Princeton Program in American Studies
By bringing together students and faculty from the arts, the humanities, and social sciences to explore questions that cross disciplinary boundaries, the Program reflects a generative field of intellectual curiosity and creativity, a nexus of energy and engagement. American Studies scholars share a dynamic commitment to democratic inquiry rather than a universally agreed upon canon of required methods or venerated works. The field encompasses an eclectic array of practices and pedagogies that cohere around openness to studying diverse research objects, asking a broad range of research questions, and engaging with a wide range of scholarly approaches, methods and theories.
We strive to gain a deeper and broader perspective on issues which profoundly affect contemporary life and scholarship, including questions of migration, colonization, race, borders, and diaspora; art, culture, and language; law and public policy; and gender and sexuality. Approaching the complex issues of race, ethnicity, and identity through the lens of American Studies also allows us to understand American liberalism and national power alongside indigeneity, slavery, racialized immigration, urbanization, war, military occupation, and globalization. In short, we aim to understand America in the world as well as how the world lives in America.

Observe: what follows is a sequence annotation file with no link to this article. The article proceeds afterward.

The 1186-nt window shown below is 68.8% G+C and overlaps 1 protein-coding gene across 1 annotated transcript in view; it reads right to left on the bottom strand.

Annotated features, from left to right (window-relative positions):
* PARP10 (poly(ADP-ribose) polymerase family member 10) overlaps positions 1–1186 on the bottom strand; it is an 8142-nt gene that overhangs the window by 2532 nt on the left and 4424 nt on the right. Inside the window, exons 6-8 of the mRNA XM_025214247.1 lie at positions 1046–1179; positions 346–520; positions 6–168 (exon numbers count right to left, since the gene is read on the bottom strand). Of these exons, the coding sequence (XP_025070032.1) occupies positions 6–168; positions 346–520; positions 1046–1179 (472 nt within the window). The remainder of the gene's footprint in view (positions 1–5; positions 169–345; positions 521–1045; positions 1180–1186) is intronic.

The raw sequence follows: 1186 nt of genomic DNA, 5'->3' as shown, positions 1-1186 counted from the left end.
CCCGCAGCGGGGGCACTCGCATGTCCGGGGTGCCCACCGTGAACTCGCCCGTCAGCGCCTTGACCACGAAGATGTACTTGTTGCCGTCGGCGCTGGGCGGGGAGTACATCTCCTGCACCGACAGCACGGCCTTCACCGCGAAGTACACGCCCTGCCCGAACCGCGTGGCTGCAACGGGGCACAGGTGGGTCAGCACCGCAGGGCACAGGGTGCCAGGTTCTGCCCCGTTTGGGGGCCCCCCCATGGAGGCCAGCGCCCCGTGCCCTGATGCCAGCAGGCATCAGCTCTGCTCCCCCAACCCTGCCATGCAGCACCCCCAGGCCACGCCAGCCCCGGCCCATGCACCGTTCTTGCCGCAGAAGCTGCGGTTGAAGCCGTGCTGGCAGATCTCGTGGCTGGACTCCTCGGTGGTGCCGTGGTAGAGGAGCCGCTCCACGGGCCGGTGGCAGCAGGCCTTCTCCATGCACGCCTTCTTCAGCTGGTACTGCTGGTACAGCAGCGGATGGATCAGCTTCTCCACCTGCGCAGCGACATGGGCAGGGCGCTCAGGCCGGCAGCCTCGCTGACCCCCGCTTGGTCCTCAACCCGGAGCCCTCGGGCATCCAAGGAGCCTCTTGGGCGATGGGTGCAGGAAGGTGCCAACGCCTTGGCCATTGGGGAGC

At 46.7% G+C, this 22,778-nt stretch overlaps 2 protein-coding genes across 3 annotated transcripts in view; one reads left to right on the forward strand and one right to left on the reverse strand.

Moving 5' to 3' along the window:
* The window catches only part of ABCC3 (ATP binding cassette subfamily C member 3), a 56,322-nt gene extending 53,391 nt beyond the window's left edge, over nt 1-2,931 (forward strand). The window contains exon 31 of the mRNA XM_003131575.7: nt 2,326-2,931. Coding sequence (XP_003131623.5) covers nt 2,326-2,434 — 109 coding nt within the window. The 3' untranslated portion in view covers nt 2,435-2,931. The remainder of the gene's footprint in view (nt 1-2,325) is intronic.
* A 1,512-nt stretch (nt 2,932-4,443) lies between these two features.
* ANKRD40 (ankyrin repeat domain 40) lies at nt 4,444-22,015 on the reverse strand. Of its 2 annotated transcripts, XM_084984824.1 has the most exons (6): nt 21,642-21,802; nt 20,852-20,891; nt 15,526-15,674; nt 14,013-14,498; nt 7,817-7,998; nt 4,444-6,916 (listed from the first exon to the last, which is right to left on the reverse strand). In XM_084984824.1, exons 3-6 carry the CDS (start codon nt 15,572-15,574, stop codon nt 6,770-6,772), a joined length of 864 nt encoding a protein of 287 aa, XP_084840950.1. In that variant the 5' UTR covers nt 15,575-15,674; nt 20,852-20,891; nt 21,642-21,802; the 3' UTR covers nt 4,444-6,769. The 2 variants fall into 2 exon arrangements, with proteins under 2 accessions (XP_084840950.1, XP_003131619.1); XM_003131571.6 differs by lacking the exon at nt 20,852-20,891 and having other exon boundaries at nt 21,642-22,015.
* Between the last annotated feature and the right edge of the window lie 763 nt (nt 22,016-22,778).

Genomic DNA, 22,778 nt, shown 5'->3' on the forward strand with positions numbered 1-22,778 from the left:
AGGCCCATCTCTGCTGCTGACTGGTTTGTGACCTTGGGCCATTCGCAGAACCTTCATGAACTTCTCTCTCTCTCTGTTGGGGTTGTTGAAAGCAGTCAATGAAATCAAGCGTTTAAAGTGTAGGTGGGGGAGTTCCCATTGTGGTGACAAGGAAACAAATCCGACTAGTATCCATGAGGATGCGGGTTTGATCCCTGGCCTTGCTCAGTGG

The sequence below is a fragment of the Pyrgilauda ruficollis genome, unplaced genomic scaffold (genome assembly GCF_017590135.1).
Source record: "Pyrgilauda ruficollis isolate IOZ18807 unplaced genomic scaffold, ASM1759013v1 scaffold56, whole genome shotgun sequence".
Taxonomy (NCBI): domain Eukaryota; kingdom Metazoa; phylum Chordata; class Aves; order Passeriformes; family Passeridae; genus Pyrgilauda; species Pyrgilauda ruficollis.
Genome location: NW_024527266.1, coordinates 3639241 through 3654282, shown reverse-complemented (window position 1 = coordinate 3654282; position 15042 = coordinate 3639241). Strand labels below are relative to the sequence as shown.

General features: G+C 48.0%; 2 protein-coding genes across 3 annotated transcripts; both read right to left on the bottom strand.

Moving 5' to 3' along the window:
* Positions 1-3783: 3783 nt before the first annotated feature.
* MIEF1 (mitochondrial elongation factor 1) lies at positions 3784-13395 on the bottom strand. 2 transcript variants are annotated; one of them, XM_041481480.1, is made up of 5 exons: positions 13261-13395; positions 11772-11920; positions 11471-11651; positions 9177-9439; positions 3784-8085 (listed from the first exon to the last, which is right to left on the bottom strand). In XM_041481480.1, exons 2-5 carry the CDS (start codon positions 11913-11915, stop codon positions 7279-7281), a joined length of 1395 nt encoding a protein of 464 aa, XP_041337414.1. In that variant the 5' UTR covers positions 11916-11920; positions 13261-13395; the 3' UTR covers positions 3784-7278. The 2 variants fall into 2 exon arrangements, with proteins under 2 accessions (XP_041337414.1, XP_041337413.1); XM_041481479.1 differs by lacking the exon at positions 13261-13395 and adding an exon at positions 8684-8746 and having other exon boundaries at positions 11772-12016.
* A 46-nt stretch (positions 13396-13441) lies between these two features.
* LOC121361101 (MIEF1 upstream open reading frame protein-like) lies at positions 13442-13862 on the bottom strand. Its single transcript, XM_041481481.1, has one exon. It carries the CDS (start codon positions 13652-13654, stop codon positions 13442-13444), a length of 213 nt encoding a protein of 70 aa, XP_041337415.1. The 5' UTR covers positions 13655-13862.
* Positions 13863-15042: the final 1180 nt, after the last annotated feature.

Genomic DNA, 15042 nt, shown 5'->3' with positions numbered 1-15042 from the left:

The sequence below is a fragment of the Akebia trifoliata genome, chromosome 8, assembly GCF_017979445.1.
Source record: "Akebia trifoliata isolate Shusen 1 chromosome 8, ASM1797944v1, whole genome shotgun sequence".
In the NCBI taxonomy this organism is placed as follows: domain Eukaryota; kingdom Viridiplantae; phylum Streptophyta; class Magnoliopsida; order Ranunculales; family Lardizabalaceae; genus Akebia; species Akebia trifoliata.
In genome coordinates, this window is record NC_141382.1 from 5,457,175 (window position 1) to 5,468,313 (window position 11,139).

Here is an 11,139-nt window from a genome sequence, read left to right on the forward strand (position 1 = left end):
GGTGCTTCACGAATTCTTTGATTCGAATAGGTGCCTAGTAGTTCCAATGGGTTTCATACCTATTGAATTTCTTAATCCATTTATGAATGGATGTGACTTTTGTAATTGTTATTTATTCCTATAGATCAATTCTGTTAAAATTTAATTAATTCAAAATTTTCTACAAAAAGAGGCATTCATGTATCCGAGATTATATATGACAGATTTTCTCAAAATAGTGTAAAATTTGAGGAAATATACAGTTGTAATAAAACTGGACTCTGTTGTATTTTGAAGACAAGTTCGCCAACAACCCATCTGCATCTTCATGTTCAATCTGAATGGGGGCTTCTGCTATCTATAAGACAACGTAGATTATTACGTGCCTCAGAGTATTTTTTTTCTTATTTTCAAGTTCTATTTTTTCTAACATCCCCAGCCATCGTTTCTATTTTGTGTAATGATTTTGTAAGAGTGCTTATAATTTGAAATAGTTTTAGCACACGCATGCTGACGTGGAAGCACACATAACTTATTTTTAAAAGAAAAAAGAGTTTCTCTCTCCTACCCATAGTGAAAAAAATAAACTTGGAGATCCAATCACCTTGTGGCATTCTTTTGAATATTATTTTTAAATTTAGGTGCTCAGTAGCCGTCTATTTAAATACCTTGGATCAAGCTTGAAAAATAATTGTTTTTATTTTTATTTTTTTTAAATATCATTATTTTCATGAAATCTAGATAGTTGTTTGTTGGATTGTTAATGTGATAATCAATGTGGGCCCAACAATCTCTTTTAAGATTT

Through resources such as the University Library and archives, art museum, and campus buildings, students have a variety of ways to examine American life. The Seeley G. Mudd Manuscript Library has a rich store of public policy papers, including those of alumnus and former Princeton president Woodrow Wilson; Nassau Hall, the site of the Continental Congress from June to November 1783, also bears scars from its role in the Revolutionary War Battle of Princeton; and the University Art Museum's holdings range from Charles Willson Peale's 1784 portrait of George Washington at the Battle of Princeton to works by Thomas Eakins, Winslow Homer, Georgia O'Keefe, Frank Stella, and Andy Warhol. We also encourage students to explore untraditional archives and to ask questions about what has been left out of the archive.
For the past several years, the Program in American Studies has been instrumental in bringing a comparative and fuller range of race and ethnicity studies to Princeton. Going forward, we look to expand on the progress we have made, especially in the fields of Asian American/Diasporic Studies, Jewish American Studies, and Native American/Indigenous Studies, while continuing to strengthen our ties with African American and Latinx Studies. We aim to develop these fields in a way that integrates these inquiries into mainstream Princeton curriculum and intellectual life across the whole of the campus. We insist on a perspective on America that struggles towards a holistic understanding of America as a global presence and as a product of global processes. We focus on “integration” less as a normative ideal than as a methodological precept. In this regard we go beyond conventional notions of “intersectionality” or other trendy terms. And we acknowledge that in order to understand America as a space that integrates diverse histories and identities and processes we need to take seriously all of the social movements and processes and politics that separate and segregate and isolate groups and identities from one another within America.